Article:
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Originally Posted by plumbingods View Post
Bear in mind, Riello burners are not as well known and you may find a harder time finding a service tech for one in your area.

Also, I think they show the pumps at 100psi, on the brochures, but when they arrive, they are set at 140psi. There will be something to advise you when the burner arrives.
Thanks Mark. Is my assumption pretty much correct? With my relatively small btu need (small house, etc.), the smaller nozzle gives a slight increase in efficiency? I learned from a Beckett tech that I can use the .65 on the Beckett (instead of a Riello).

In other words, with my needs, the Beckett burner with a .65 nozzle is a better choice for me than the same Beckett with a .85?

Thanks.
Tom
 
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Old 09-11-08, 05:42 AM
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Yes, the smaller nozzle should be more efficient, because less temp going up the chimney.
Riello burners are good burners, but go with Beckett if you are going to have nobody in your area to service them.

FYI - nozzle sizes are suggested sizes from the manufacturer. It does not mean that you cannot stray from the recommendation.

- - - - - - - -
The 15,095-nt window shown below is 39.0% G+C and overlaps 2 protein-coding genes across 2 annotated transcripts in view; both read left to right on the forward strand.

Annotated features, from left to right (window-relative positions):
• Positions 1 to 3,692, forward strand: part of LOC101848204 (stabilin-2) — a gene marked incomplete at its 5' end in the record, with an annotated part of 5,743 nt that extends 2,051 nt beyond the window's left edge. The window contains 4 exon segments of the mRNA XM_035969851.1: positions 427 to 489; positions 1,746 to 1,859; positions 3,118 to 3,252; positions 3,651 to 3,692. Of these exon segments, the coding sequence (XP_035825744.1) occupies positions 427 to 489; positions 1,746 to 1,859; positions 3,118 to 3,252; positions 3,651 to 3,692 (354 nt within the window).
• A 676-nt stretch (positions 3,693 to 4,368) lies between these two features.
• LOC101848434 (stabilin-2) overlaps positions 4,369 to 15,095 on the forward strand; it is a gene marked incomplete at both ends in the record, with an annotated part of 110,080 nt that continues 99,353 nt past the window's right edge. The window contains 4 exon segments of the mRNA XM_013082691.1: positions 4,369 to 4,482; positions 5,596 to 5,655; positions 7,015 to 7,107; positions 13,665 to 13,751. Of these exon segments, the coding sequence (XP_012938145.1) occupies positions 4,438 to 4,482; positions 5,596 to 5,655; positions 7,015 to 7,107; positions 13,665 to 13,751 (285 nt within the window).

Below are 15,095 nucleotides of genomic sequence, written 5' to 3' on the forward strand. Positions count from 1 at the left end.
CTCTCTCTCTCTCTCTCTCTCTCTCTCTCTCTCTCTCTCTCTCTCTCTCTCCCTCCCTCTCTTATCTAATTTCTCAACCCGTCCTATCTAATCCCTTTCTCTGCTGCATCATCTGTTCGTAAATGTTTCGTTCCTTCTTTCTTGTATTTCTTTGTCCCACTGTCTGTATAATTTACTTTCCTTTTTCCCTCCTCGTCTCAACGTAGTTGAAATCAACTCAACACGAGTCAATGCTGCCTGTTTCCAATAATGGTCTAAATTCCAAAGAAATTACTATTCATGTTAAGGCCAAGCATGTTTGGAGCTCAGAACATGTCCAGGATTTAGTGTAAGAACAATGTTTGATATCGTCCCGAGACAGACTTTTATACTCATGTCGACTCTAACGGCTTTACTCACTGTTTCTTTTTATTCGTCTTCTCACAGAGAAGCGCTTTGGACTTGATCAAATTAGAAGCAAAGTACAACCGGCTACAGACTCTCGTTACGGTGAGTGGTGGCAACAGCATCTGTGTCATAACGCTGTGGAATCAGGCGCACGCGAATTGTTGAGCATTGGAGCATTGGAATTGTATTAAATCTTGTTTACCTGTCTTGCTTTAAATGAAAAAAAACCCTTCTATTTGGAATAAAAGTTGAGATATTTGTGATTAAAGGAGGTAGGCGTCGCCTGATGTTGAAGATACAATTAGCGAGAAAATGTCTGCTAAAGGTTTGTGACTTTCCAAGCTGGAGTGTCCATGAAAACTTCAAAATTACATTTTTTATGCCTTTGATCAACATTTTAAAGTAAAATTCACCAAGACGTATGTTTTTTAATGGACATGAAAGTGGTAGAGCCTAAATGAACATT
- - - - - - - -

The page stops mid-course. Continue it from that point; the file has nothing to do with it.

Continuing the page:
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Old 09-11-08, 07:13 PM
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Burner/Nozzle

I was just looking at the nozzle specs for the WBV-03. With a Riello F3 you can use a .50 nozzle at 145# of pump pressure to yield an input of about .60gph. The smallest recommended nozzle with the Beckett is .75 @ 140#. This would give you an input of +/-.90 gph. The smallest nozzle used with a Carlin burner is .65 @ 150# giving an input of +/-.80 gph. With your minimal heat loss, the Riello would be your best bet but as Mark said, fuel filtration with the small nozzles is critical. Riello burners are "different" so if you do opt for the Riello, just make sure your service company is comfortable with them. More & more companies are using them all the time.